"I actually think there should be more social housing, if supply caught up with demand it would take the wind out of the buy-to-let-for-profit landlords' sails"

Completely agree with this^ though.

CrohnicallyChanging Tue 11-Mar-14 22:17:09

Exactly pancakes. Whether or not it is subsidised depends on what angle you look at it from. If your mum rented the house out privately, she could split the profit between you and your brother- it might even be enough to pay rent for both of you in social housing! So she would effectively be subsidising you at your brother's cost.

fideline Tue 11-Mar-14 22:19:10

"Opportunity cost" is the term I have just been groping for! Thanks pancake

I just don't agree that there is an opportunity cost when the landlord's purpose is not the profit motive.

CrohnicallyChanging Tue 11-Mar-14 22:19:59

The 'subsidy' does come from somewhere- albeit the lack of money to make improvement, mend roads, collect bins weekly. All the things that they could potentially do with 'profit' from housing. Councils are making huge cutbacks, at least my council is. Charging market rates could prevent the need for that, and even maybe prevent the need for council tax to have risen this year.

pancakesfortea Tue 11-Mar-14 22:20:19

Also, on the question of subsidy...

Many council and housing association properties are old and the bill for building them is long gone. But for more modern properties the funding comes from three things:

Surpluses (money in the bank)
Borrowing against the future rent (just like a buy to let mortgage) and
Government grant.

The grant is needed because the sub market rent that the HA will charge isn't enough to get a big enough loan to build the property. So government fills the gap. Put another way, if rents were more like market rents they wouldn't need grant funding. I think it's hard to argue that the rent for those properties isn't subsidised .

In the last few years those government grants have gone up and rents on some new HA tenancies are now much closer to market rent.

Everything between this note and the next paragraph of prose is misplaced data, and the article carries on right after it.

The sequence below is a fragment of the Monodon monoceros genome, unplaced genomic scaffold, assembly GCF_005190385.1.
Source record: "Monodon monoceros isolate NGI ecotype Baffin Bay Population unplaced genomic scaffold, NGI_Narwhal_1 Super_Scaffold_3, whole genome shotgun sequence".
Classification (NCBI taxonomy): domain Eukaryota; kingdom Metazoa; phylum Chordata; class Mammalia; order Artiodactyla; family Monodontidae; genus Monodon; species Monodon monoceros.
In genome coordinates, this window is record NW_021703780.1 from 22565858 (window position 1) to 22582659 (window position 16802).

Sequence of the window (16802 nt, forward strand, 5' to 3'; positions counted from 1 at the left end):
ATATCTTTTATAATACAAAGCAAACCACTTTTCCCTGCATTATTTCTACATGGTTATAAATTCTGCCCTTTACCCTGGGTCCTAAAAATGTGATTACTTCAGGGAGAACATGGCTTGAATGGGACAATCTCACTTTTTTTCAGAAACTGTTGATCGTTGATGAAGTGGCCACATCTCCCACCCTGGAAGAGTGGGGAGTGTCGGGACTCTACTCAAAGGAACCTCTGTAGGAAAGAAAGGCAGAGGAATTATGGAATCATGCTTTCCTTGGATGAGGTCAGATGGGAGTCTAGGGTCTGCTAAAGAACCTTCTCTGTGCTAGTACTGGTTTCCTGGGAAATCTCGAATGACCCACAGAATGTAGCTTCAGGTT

SaucyJack Tue 11-Mar-14 22:21:52

Your point being what Jupiter smile

The fact you personally don't have the option to choose a council property still doesn't make council tenants subsidized. That's what I was replying to.

pancakesfortea Tue 11-Mar-14 22:23:31

fideline - the difficult thing for councils is that they have lots of purposes. I think that's a benefit of housing associations. They are focused on housing.

fideline Tue 11-Mar-14 22:23:35

Well if Social Landlords did increase rents, the first thing they would have to do is bring their housing stock up to a better maintenance standard.

If people pay private-level rents they will want private-rental standards.

I'm not sure there'd be much left over to subsidize owner occupiers' council tax bills.

fideline Tue 11-Mar-14 22:25:25

For example Crohn you wouldn't expect to pay market rental and pay for carpets, decor, plumbers etc on top, would you?

CrohnicallyChanging Tue 11-Mar-14 22:26:56

Private-rental standards? So, leaking windows where the wooden frame is rotting (and finding slugs on the windowsill inside your house), damp and mould, kitchen cupboards falling apart, plaster peeling off the walls, and a boiler that doesn't work properly so you never quite know if you're going to have enough hot water for your shower or not, as in my SIL's previous private rental property?